The benchmarking results deliver valuable insightsinto the performance and limitations of varioustranslation services. They also offer important points of reference for further development of and adaptationsto translation tools in the context of publicadministration, especially with a view to the needsof newcomers in Switzerland.

Below the criteria drawn on for evaluating the translations:

  • Accuracy: does the translation accurately conveythe original message?
  • Text Flow: does the translation flow well and is iteasy to read?
  • Terminology: is, in particular, public administrationterminology, e.g. »residence permit”, usedcorrectly and consistently?
  • Grammar: are the translations correct grammar-wise
  • Completeness: has all content, without adding oromitting information, been translated?
  • Cultural Appropriateness: does the translationtake cultural nuances and sensitivities of thetarget group, e.g. newcomers with a migratorybackground, into account?

Note that the following rating is based on just threeevaluations performed by trained translators in therespective languages (i.e. a total of twelve evaluations).What is presented here is not a scientificstudy, but a case study from practice. The results cannot be generalised beyond the presented case(see chapter four). The aim is to show how publicadministration can evaluate machine translationsolutions in view of specific cases of use. The evaluationis based on six criteria. In addition, the evaluatingtranslators documented specific examples (inaccuracies, errors, etc.).

DeepL Pro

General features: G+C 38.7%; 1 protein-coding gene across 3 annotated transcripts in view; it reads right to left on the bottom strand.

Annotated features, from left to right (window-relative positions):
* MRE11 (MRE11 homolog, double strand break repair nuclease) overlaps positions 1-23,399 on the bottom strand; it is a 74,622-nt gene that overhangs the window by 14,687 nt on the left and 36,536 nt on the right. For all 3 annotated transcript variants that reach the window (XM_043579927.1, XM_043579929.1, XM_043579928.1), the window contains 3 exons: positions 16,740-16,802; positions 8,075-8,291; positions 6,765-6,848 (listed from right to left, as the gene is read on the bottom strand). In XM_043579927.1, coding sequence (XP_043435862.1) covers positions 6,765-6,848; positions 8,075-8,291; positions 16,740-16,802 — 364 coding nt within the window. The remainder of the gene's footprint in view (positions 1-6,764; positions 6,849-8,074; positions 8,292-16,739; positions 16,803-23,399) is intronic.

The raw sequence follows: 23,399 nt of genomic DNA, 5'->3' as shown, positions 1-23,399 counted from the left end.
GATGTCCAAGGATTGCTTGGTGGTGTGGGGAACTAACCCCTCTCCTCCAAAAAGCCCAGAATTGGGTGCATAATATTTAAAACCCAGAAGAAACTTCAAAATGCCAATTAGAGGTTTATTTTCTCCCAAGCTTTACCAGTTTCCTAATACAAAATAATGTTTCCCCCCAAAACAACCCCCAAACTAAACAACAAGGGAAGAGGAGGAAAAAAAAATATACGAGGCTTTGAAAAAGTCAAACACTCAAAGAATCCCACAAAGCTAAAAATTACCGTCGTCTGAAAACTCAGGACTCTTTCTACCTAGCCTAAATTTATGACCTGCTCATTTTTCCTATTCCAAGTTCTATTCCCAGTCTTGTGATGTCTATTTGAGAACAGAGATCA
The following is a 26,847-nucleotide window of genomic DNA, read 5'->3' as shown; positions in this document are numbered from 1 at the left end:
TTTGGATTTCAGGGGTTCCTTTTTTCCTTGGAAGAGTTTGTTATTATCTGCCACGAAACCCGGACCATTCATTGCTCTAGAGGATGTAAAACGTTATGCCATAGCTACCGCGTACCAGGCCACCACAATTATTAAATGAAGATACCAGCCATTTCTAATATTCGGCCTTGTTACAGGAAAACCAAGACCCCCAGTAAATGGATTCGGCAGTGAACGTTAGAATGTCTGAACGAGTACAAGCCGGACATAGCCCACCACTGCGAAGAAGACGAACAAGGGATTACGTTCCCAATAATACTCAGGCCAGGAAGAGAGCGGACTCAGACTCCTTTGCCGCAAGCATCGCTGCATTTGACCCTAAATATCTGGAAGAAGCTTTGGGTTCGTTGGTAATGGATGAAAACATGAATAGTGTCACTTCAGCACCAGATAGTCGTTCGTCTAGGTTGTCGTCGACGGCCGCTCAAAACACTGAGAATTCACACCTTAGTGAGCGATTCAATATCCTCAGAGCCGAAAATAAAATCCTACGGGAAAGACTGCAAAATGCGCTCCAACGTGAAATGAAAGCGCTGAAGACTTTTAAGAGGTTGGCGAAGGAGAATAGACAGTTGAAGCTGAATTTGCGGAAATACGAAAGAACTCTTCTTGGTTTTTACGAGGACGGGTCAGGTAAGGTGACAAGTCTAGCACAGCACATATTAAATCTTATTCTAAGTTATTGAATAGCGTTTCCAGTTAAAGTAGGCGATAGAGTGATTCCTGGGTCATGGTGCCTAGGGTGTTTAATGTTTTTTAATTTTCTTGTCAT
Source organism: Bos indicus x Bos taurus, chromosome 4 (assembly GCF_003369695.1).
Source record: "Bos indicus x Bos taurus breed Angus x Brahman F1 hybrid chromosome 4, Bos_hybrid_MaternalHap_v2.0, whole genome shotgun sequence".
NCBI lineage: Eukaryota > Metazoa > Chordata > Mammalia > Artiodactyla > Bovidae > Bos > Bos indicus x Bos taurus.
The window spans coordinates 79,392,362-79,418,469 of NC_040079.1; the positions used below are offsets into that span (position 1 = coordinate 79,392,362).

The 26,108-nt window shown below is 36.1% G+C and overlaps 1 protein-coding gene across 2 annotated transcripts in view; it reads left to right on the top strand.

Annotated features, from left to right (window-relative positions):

Caption – see evaluation criteria: • Fully applies (4–5) • Tends to apply (3–4) • Neither nor (2–3) • Tends not to apply (1–2) • Does not apply (0–1)
Textshuttle with Public Administration Terminology
Caption – see evaluation criteria: • Fully applies (4–5) • Tends to apply (3–4) • Neither nor (2–3) • Tends not to apply (1–2) • Does not apply (0–1)
Human Translation
Caption – see evaluation criteria: • Fully applies (4–5) • Tends to apply (3–4) • Neither nor (2–3) • Tends not to apply (1–2) • Does not apply (0–1)

Case Studies

The companies Neur.on and Textshuttle served to implement case studies within the »Innovation Sandbox for AI”. Both organisations simultaneously submitted project proposals in relation to machine translation to the AI Innovation Sandbox. With the Commercial Register of the Canton of Schwyz and the Integration Unit of the Canton of Zurich serving as implementation partners, two case studies were carried out between January and December 2023. The content of this report is based on these specific case examples.

Machine Translation — Recommendations for Public Administration

Machine Translation — Recommendations for Public Administration
Machine Translation — Recommendations for Public Administration
Kanton Zürich, Innovation Zurich, Metropolitankonferenz Zürich
Publication date
February 2024
Raphael von Thiessen, Stephanie Volz


Raphael von Thiessen

Leiter Innovation-Sandbox für KI, Standortförderung Kanton Zürich

Dr. iur. Stephanie Volz

Rechtsexpertin Innovation-Sandbox für KI, Geschäftsführerin ITSL Universität Zürich